As airlines race to ensure traffic growth intensifies, knowledge about how far they can go with low fares to avoid losses has become crucial for their survival. Their inability to control authentic costs and service quality has become a critical issue, especially for major hub operators. The difficulties arise because much of the cost and service quality cannot be easily quantified and consequently have no place in the existing performance metrics and management practices.
The legacy mindset is still strongly influencing how the work is designed and managed within airlines. Fragmented information, departmental detachments, local optimizations, and functional hierarchies are just some of the issues. This keeps managers out of touch with reality resulting in continuous decline in passenger experience and rise in costs.
The main focus of my work is to overcome these obstacles and help airlines to create a new framework for decision making more in line with the dynamics and complexity of airline business. It is based on my first-hand experiences and opportunities to see problems from various departmental and systems perspective. Some of these problems and solutions were described in my books.
I found much inspiration for my work from system thinkers from within and from the outside of the airline industry, among them Martin Geddes. Martin is a telecoms expert but his connection with the airline industry is deeply personal. His father worked for British Airways (and its predecessor) for 34 years as a maintenance engineer. Martin grew up in a Heathrow neighbourhood in a home 'scented with kerosene', watching Concorde streak by his window. He witnessed the historical ups and downs of BA, and his travel experience stretches from a standby passenger to a 'Gold' customer. On the professional side, for a brief period in the late 1990s, Martin worked as an IT consultant to BA, architecting the first Web check-in systems.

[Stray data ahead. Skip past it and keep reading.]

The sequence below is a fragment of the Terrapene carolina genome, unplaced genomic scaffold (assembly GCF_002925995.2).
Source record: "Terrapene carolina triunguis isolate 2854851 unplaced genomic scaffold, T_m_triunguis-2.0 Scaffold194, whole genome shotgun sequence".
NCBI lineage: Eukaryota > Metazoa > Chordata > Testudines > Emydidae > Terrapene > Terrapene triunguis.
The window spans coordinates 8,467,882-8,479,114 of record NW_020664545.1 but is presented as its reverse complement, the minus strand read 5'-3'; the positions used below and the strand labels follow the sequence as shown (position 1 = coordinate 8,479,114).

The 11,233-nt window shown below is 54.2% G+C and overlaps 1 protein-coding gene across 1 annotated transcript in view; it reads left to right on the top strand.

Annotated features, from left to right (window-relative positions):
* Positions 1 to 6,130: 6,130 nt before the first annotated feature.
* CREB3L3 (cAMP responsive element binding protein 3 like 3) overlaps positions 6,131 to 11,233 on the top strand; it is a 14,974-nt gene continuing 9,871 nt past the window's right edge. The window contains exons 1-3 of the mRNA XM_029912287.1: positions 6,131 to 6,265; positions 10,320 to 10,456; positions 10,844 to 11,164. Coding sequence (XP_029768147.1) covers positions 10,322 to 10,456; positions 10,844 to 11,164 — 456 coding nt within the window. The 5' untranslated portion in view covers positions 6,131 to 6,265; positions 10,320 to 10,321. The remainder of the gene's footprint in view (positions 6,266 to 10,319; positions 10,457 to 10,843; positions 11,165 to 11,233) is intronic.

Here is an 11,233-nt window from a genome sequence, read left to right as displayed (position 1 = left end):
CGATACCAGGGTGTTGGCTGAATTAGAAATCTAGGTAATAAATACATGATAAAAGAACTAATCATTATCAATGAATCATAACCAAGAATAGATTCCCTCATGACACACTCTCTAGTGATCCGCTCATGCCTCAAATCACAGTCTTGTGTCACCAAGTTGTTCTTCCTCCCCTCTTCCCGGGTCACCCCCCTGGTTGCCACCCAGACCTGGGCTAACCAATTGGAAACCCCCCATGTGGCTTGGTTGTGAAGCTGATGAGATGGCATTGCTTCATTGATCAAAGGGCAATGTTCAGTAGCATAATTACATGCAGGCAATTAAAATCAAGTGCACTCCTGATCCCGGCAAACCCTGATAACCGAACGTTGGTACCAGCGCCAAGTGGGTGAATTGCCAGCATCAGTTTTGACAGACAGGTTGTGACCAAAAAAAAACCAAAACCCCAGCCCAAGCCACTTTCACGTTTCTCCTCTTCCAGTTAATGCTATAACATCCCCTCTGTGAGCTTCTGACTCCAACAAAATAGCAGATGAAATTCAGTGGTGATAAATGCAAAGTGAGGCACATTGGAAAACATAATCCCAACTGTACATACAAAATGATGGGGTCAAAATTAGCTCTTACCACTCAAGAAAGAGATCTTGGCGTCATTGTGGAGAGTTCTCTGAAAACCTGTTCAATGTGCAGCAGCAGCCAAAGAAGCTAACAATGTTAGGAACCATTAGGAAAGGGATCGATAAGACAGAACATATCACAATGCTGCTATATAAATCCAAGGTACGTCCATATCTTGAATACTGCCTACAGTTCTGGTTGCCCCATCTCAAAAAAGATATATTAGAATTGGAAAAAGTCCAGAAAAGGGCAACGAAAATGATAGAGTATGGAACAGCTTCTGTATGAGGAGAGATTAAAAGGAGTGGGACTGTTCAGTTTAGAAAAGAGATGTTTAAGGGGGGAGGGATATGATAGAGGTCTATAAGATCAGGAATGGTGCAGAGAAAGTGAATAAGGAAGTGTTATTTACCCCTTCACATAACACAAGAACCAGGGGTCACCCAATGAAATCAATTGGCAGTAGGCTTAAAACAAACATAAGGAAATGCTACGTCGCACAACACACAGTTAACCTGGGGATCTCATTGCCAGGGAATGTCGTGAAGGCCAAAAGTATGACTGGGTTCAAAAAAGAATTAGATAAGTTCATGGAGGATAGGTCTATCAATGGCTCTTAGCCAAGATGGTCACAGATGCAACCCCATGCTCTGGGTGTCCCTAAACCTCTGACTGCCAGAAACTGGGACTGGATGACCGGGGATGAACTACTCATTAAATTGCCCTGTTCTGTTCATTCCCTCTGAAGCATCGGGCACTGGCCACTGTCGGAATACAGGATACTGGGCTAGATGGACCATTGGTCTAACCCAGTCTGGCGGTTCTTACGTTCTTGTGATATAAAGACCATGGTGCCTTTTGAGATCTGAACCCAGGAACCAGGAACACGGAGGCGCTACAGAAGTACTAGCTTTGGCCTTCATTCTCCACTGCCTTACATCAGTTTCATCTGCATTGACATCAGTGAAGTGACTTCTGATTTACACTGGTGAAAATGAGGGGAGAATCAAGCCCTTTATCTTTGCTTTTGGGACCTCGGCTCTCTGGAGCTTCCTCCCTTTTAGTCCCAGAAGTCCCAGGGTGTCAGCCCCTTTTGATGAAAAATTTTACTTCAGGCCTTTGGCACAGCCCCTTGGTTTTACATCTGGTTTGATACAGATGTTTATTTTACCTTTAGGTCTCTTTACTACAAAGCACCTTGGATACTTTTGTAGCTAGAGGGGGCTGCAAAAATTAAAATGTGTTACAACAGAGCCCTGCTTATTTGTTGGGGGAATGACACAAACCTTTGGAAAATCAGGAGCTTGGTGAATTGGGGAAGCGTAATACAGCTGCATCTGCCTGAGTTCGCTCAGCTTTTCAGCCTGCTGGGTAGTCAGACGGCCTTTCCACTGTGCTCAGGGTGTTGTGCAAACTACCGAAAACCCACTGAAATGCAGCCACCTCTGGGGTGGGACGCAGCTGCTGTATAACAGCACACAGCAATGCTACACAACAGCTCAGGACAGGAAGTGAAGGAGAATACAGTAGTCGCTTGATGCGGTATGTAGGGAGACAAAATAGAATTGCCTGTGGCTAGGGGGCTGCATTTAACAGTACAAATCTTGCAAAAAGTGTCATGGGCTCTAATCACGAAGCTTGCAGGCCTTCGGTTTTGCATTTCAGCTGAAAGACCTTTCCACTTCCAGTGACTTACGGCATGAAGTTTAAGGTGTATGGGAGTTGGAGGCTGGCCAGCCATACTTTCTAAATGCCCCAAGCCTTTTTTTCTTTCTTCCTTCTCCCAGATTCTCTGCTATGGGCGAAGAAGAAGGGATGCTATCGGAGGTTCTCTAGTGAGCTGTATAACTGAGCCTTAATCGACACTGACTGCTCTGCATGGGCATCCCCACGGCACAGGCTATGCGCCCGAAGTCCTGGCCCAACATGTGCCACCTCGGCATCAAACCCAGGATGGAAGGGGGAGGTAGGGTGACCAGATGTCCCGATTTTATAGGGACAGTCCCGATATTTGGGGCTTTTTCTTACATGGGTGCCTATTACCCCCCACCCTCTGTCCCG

But this is only part of the story related to Martin's interest in the airline industry. More of it is published in his insightful articles, including ‘‘Brand suicide case study: British Airways” which was my first encounter with his work. It is a rare mix of personal experiences, business insights, and parallels between telecom and the airline industry, offering glimpses of new possibilities for improvement on many fronts of these industries
This prompted me to further explore Martin's work. I found his article “The Tao of Telecoms” quite inspirational. The universal principles described in his blueprint for a lean industry transformation are applicable to many areas of the airline business and the industry as a whole. By transcending industry boundaries, Martin deepens our understanding of new possibilities and challenges conventional thinking.
No need to say that I was really thrilled when Martin accepted my invitation for an interview. We had an amazing conversation that lasted much longer than we had planned. We discussed the issues faced by airlines and telecoms, each experiencing different disruptions but sharing the same underlying management problem.
Martin's ability to rise above industrial divisions, quickly grasp common underlying problems, "see" the solutions, and explain them in an easily digestible and inspiring way was truly astonishing.
The following are excerpts from our conversation, focusing on disruption-related issues, mostly from an airline perspective, including quality, cost, optimization, risk, passenger experience, and some aspects of the lean quality revolution.
(JR-Jasenka Rapajic, MG-Martin Geddes)